I thank my right hon. Friend for her question. This is indeed a manifesto pledge that is being delivered. It is no secret that there were some technical problems with the IT system and, indeed, my right hon. Friend the Financial Secretary is in his place listening to what we say. About 1% of cases that applied online were stuck—that is, for a technical reason those cases were not processed. Another group of cases could not have been processed online, and we refer to those as amber cases. Let me give an example: a person who applies for childcare on the basis of a job offer rather than a track record of earning in that job. If we were not to have a manual system as back-up, we would have a Catch-22 situation in which the person could not apply for childcare because they did not have a job but could not get the job because they did not have childcare. In such situations, there is a manual system.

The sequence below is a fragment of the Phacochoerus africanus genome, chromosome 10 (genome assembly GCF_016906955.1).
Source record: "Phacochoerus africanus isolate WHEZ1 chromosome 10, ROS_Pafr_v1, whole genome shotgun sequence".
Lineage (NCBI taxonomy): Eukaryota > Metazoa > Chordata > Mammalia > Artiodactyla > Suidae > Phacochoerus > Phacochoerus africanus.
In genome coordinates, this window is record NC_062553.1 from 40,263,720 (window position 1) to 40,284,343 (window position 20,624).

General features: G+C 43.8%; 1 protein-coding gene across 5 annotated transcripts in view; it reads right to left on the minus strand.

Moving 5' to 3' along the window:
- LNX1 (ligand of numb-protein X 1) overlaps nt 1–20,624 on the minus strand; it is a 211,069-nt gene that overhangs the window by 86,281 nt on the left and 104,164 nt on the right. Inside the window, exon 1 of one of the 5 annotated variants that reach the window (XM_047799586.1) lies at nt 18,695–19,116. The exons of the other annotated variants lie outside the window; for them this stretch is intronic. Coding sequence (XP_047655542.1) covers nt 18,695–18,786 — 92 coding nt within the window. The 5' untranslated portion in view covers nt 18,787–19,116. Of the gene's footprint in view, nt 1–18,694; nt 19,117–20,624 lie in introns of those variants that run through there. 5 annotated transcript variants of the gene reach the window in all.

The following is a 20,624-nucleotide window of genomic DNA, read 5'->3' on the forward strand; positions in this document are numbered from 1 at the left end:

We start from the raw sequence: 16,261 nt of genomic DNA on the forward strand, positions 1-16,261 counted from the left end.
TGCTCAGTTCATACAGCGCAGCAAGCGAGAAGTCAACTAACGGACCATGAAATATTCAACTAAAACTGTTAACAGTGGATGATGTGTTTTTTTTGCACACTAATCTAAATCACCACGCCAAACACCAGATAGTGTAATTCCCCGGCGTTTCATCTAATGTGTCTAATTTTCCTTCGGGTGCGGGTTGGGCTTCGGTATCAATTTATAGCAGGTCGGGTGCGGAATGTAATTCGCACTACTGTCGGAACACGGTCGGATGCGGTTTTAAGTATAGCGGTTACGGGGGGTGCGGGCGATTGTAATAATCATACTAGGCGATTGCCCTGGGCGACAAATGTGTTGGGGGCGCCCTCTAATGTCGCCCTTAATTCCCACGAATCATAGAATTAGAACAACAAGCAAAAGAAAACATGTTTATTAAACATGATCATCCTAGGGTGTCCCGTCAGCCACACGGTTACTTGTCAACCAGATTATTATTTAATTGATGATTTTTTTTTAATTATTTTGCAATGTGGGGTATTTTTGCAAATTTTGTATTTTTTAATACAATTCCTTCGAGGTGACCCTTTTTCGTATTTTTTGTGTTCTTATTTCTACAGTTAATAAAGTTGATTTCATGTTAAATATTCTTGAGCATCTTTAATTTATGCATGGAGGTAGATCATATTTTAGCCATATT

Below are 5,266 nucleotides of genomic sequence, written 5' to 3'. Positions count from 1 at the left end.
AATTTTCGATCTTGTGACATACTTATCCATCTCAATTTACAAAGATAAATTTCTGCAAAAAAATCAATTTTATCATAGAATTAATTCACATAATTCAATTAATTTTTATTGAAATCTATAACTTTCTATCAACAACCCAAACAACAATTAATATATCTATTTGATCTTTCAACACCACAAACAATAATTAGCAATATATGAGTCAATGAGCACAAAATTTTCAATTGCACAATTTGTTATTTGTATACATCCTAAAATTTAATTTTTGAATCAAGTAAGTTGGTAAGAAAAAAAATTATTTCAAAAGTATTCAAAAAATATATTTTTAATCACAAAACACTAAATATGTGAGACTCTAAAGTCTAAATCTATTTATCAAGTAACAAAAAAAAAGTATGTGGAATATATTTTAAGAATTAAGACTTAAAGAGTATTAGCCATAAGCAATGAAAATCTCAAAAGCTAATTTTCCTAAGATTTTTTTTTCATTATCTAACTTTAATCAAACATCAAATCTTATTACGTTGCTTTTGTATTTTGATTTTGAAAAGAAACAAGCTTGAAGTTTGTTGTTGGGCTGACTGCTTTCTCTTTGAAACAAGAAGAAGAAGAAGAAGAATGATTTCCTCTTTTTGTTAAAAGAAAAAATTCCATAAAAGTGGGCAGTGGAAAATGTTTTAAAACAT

When the Secretary of State wrote to my right hon. Friend, I think 2,200 cases were stuck. The figure I now have is 1,500, but they are many new cases, some of which have only been on the system for about a week. I am sure that the Financial Secretary to the Treasury will write to my right hon. Friend with regards to compensation. A small number of people were affected by the system. The system was operational 93% of the time during which people could apply.